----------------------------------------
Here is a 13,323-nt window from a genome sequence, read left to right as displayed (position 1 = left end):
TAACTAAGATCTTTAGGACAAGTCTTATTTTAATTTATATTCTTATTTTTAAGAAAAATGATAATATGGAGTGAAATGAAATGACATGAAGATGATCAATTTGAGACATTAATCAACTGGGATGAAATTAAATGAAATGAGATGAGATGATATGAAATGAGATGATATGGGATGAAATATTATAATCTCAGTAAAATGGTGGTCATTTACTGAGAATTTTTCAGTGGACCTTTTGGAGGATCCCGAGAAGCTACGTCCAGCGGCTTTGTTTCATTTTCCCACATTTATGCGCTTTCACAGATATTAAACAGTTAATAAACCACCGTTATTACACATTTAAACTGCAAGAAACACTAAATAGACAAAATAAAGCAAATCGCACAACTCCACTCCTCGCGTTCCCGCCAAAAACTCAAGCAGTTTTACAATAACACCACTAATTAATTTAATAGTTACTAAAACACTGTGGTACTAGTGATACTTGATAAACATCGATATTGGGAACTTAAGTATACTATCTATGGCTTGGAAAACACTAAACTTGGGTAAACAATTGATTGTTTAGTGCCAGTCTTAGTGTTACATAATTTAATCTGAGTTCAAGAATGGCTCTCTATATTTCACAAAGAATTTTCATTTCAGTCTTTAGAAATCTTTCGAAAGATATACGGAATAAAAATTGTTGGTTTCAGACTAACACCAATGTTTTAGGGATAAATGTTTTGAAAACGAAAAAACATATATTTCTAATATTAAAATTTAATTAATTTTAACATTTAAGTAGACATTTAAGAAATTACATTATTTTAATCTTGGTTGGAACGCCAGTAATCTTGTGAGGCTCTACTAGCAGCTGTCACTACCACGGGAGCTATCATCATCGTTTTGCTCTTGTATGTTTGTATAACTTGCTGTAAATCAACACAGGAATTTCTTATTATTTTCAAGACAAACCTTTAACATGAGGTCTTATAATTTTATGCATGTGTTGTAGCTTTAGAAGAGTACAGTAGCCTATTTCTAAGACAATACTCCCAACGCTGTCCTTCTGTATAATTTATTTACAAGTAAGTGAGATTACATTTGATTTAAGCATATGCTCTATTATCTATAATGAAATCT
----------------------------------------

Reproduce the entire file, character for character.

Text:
Here is a 13,323-nt window from a genome sequence, read left to right as displayed (position 1 = left end):
TAACTAAGATCTTTAGGACAAGTCTTATTTTAATTTATATTCTTATTTTTAAGAAAAATGATAATATGGAGTGAAATGAAATGACATGAAGATGATCAATTTGAGACATTAATCAACTGGGATGAAATTAAATGAAATGAGATGAGATGATATGAAATGAGATGATATGGGATGAAATATTATAATCTCAGTAAAATGGTGGTCATTTACTGAGAATTTTTCAGTGGACCTTTTGGAGGATCCCGAGAAGCTACGTCCAGCGGCTTTGTTTCATTTTCCCACATTTATGCGCTTTCACAGATATTAAACAGTTAATAAACCACCGTTATTACACATTTAAACTGCAAGAAACACTAAATAGACAAAATAAAGCAAATCGCACAACTCCACTCCTCGCGTTCCCGCCAAAAACTCAAGCAGTTTTACAATAACACCACTAATTAATTTAATAGTTACTAAAACACTGTGGTACTAGTGATACTTGATAAACATCGATATTGGGAACTTAAGTATACTATCTATGGCTTGGAAAACACTAAACTTGGGTAAACAATTGATTGTTTAGTGCCAGTCTTAGTGTTACATAATTTAATCTGAGTTCAAGAATGGCTCTCTATATTTCACAAAGAATTTTCATTTCAGTCTTTAGAAATCTTTCGAAAGATATACGGAATAAAAATTGTTGGTTTCAGACTAACACCAATGTTTTAGGGATAAATGTTTTGAAAACGAAAAAACATATATTTCTAATATTAAAATTTAATTAATTTTAACATTTAAGTAGACATTTAAGAAATTACATTATTTTAATCTTGGTTGGAACGCCAGTAATCTTGTGAGGCTCTACTAGCAGCTGTCACTACCACGGGAGCTATCATCATCGTTTTGCTCTTGTATGTTTGTATAACTTGCTGTAAATCAACACAGGAATTTCTTATTATTTTCAAGACAAACCTTTAACATGAGGTCTTATAATTTTATGCATGTGTTGTAGCTTTAGAAGAGTACAGTAGCCTATTTCTAAGACAATACTCCCAACGCTGTCCTTCTGTATAATTTATTTACAAGTAAGTGAGATTACATTTGATTTAAGCATATGCTCTATTATCTATAATGAAATCT